In Part One of this series, I gave you Melody Beattie’s definition of codependency from her book, “Codependent No More.” She says, a codependent person is someone “who has let someone else’s behavior affect him or her, and is obsessed with controlling other people’s behavior.”
This was the playbook for my entire life. So, now that I understood codependency, what could I do about it? Imagine trying to change a pattern of behavior that you have been learning since birth and have been practicing faithfully for your entire life. Unlikely right? Unless…you are highly motivated to do it. By the time I got sober from alcohol, the depth of my misery was awfully motivating.
The Old Playbook
I didn’t interact with anyone without trying to control their interaction with me. I am a very sensitive person. When I was young, the way a person spoke or treated me could and would cause me to have a flurry of emotions. Positive or negative. I learned to not be so affected by most people as I got older, but those close to me could still send me into an emotional spiral with their words and actions. So, controlling others’ behavior became a defense mechanism. For example, if I didn’t want to feel judged or hear opinions, I would just tell the part of the story that didn’t leave me exposed. Or, if I wanted your help or approval, I would spin a circumstance to make myself appear to be the victim. In all of my relationships, I was playing the role of the person I wanted everyone to see. Please remember that, in my adulthood, I was also the alcoholic in my codependent relationships, so basically, I was a hot mess.
Codependency can take on many forms for different people and even the same person. For me, in my relationship with my mom, my codependency took the form of not trusting her with my feelings so I kept her at arm’s length, emotionally. I did this while also depending on her for support whenever I needed it. She could feel this so there were many times when she would get fed up and all of her anger would come out at once. I managed her anger by giving just enough of myself to get us back on good terms. If I was the one angry or hurt by her, I would stuff these feelings down and give the impression that I had ice flowing through my veins. I tried to never let her know her behavior could affect me. script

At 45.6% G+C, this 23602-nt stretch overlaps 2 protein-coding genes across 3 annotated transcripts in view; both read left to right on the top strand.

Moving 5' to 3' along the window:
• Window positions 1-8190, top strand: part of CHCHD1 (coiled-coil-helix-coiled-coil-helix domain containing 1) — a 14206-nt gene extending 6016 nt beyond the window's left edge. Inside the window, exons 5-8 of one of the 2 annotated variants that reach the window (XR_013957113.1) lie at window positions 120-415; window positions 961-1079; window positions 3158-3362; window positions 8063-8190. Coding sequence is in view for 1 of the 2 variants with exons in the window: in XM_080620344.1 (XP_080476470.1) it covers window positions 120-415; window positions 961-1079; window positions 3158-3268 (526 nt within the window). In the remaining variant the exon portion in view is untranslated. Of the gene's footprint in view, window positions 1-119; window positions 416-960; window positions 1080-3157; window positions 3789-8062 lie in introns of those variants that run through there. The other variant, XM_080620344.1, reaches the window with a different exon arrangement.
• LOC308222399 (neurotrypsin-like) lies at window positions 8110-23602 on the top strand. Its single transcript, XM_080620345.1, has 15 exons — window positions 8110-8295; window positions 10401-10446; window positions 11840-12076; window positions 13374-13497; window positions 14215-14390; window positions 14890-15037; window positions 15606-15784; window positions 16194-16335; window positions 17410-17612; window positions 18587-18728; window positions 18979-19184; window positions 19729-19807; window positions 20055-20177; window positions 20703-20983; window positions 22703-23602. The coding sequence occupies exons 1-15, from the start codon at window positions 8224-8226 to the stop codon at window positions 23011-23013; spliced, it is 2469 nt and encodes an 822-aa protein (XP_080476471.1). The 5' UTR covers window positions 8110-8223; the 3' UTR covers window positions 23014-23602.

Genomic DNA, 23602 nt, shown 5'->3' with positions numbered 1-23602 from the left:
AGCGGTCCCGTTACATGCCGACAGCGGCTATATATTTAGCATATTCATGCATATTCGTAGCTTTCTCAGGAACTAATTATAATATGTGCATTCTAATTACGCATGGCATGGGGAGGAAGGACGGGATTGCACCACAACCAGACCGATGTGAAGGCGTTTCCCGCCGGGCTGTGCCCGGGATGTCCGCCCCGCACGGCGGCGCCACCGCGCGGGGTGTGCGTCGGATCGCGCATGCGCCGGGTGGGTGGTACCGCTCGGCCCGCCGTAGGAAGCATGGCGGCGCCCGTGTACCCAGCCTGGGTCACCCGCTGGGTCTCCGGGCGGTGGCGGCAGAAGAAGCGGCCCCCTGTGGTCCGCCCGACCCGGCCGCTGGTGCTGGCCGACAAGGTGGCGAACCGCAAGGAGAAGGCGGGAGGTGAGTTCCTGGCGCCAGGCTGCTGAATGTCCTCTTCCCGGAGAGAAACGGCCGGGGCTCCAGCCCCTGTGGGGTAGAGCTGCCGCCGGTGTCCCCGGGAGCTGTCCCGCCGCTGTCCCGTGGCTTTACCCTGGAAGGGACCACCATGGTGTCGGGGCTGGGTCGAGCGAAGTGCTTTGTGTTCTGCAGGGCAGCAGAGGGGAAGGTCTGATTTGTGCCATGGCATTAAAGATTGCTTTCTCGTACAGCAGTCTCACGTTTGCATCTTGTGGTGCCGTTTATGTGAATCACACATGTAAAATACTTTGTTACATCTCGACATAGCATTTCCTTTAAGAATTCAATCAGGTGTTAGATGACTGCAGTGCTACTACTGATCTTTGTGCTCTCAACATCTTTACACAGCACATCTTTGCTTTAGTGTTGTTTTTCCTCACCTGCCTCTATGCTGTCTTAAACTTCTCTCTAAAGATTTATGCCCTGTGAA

In romantic relationships, I tried to present the version of myself I thought my partner wanted. I can remember making decisions and even life choices based on how I thought my partner might respond. At the same time, I tried to change them into the person I wanted them to be. I did these things because, in each of my relationships, I never felt as if my authentic self was good enough and I was with someone that was not right for me.
I would not have been able to break this cycle of behavior without, first, getting sober and then, working on my emotional sobriety and self-esteem. I then had to understand and accept that my real problem was not the way others saw me or treated me, it was, as Beattie says, my own codependent behavior. She sums it up with these words: “Who’s codependent? I am.”
New Rules of the Game
This meant that the problem was completely mine to deal with. It also meant that I no longer had to live the way I thought others wanted me to or let their behavior affect my emotions and actions. Learning this was the truly freeing part of this experience.
Beattie explains the way to combat codependency is to simply live for one’s self. The answer is just self care, people!
The rest of her book is broken up into chapters, such as, “Detachment, Don’t Be Blown About by Every Wind, Have a Love Affair with Yourself, and many others that break down the steps of learning to take care of ourselves.
Wanna Know How I’m Doing it?
This process is yet another, “simple, but not easy” thing to work through. But, like all the rest of my change and growth, to be successful, I have to take it one step at a time. Now that I know the problem is my behavior, I make a conscious effort to be responsible for my own actions and only my actions. The suggestions I use from Melody Beattie’s book, depend on the situation.
Nowadays, when talking to my mom or my friends, I try to express my feelings without tempering them to try and control how they each will react. I put Beattie’s chapter on Communication into practice and speak directly. When someone says or does something that upsets me, I pause before I react and take time to Feel my Own Feelings. Then I can respond appropriately, whether that’s standing up for myself or realizing the best course is to drop it. When a person brings me an issue and wants my help, I now practice Detachment from their emotions, consider what is best for me, and offer or decline help on my own terms. This does not mean I am being cold or unfeeling. In fact, I’m making sure I’m being kind and sympathetic, but firm at the same time.
The Unintended Consequences
Freedom from guilt and social anxiety. Self-respect and a growing understanding of my self-worth. Real connections and true intimacy with others. This means I have real friendships these days! I’m learning who I actually am versus who I thought I should be. I experience both happiness and joy on a regular basis! I couldn’t ask for more but the list of rewards goes on.
If you missed part one of this series, go back and check it out!
Has codependency affected your life and have you overcome it? What suggestions would you give someone else who’s struggling with codependency?
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